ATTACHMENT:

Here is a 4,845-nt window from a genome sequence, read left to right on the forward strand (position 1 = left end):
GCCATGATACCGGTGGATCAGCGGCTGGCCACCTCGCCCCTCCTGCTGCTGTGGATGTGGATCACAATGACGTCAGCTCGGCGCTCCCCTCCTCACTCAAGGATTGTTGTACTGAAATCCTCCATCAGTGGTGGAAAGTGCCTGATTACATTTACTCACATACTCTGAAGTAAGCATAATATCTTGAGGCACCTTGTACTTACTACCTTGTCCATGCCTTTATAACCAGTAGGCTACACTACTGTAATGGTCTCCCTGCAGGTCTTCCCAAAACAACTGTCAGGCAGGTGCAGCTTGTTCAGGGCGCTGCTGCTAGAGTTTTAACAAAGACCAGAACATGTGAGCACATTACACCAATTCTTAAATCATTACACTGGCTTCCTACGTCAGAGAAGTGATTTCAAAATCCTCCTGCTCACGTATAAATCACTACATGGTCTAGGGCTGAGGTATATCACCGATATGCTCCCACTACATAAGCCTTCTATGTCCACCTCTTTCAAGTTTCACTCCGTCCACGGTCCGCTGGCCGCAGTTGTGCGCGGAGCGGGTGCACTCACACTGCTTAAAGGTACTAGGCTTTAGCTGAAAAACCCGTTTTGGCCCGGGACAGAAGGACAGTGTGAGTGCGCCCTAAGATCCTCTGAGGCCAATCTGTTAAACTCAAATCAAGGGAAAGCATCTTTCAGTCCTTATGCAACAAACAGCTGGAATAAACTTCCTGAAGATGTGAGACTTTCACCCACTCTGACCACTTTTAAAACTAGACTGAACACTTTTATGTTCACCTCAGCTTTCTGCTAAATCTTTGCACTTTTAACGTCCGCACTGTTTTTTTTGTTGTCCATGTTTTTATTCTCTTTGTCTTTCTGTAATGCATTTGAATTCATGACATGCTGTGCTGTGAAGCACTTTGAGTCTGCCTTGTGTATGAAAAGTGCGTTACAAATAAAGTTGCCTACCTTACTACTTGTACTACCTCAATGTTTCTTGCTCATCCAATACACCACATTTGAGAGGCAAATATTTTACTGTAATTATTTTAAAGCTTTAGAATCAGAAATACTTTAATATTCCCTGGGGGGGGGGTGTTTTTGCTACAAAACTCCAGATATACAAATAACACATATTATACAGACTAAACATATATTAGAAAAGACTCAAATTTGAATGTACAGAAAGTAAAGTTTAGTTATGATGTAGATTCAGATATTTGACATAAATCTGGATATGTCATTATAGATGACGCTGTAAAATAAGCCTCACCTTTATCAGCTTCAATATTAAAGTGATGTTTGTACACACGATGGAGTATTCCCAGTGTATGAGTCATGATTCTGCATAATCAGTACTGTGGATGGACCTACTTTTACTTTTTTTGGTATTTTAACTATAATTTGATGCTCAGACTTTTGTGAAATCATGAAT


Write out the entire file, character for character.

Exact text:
Here is a 4,845-nt window from a genome sequence, read left to right on the forward strand (position 1 = left end):
GCCATGATACCGGTGGATCAGCGGCTGGCCACCTCGCCCCTCCTGCTGCTGTGGATGTGGATCACAATGACGTCAGCTCGGCGCTCCCCTCCTCACTCAAGGATTGTTGTACTGAAATCCTCCATCAGTGGTGGAAAGTGCCTGATTACATTTACTCACATACTCTGAAGTAAGCATAATATCTTGAGGCACCTTGTACTTACTACCTTGTCCATGCCTTTATAACCAGTAGGCTACACTACTGTAATGGTCTCCCTGCAGGTCTTCCCAAAACAACTGTCAGGCAGGTGCAGCTTGTTCAGGGCGCTGCTGCTAGAGTTTTAACAAAGACCAGAACATGTGAGCACATTACACCAATTCTTAAATCATTACACTGGCTTCCTACGTCAGAGAAGTGATTTCAAAATCCTCCTGCTCACGTATAAATCACTACATGGTCTAGGGCTGAGGTATATCACCGATATGCTCCCACTACATAAGCCTTCTATGTCCACCTCTTTCAAGTTTCACTCCGTCCACGGTCCGCTGGCCGCAGTTGTGCGCGGAGCGGGTGCACTCACACTGCTTAAAGGTACTAGGCTTTAGCTGAAAAACCCGTTTTGGCCCGGGACAGAAGGACAGTGTGAGTGCGCCCTAAGATCCTCTGAGGCCAATCTGTTAAACTCAAATCAAGGGAAAGCATCTTTCAGTCCTTATGCAACAAACAGCTGGAATAAACTTCCTGAAGATGTGAGACTTTCACCCACTCTGACCACTTTTAAAACTAGACTGAACACTTTTATGTTCACCTCAGCTTTCTGCTAAATCTTTGCACTTTTAACGTCCGCACTGTTTTTTTTGTTGTCCATGTTTTTATTCTCTTTGTCTTTCTGTAATGCATTTGAATTCATGACATGCTGTGCTGTGAAGCACTTTGAGTCTGCCTTGTGTATGAAAAGTGCGTTACAAATAAAGTTGCCTACCTTACTACTTGTACTACCTCAATGTTTCTTGCTCATCCAATACACCACATTTGAGAGGCAAATATTTTACTGTAATTATTTTAAAGCTTTAGAATCAGAAATACTTTAATATTCCCTGGGGGGGGGGTGTTTTTGCTACAAAACTCCAGATATACAAATAACACATATTATACAGACTAAACATATATTAGAAAAGACTCAAATTTGAATGTACAGAAAGTAAAGTTTAGTTATGATGTAGATTCAGATATTTGACATAAATCTGGATATGTCATTATAGATGACGCTGTAAAATAAGCCTCACCTTTATCAGCTTCAATATTAAAGTGATGTTTGTACACACGATGGAGTATTCCCAGTGTATGAGTCATGATTCTGCATAATCAGTACTGTGGATGGACCTACTTTTACTTTTTTTGGTATTTTAACTATAATTTGATGCTCAGACTTTTGTGAAATCATGAAT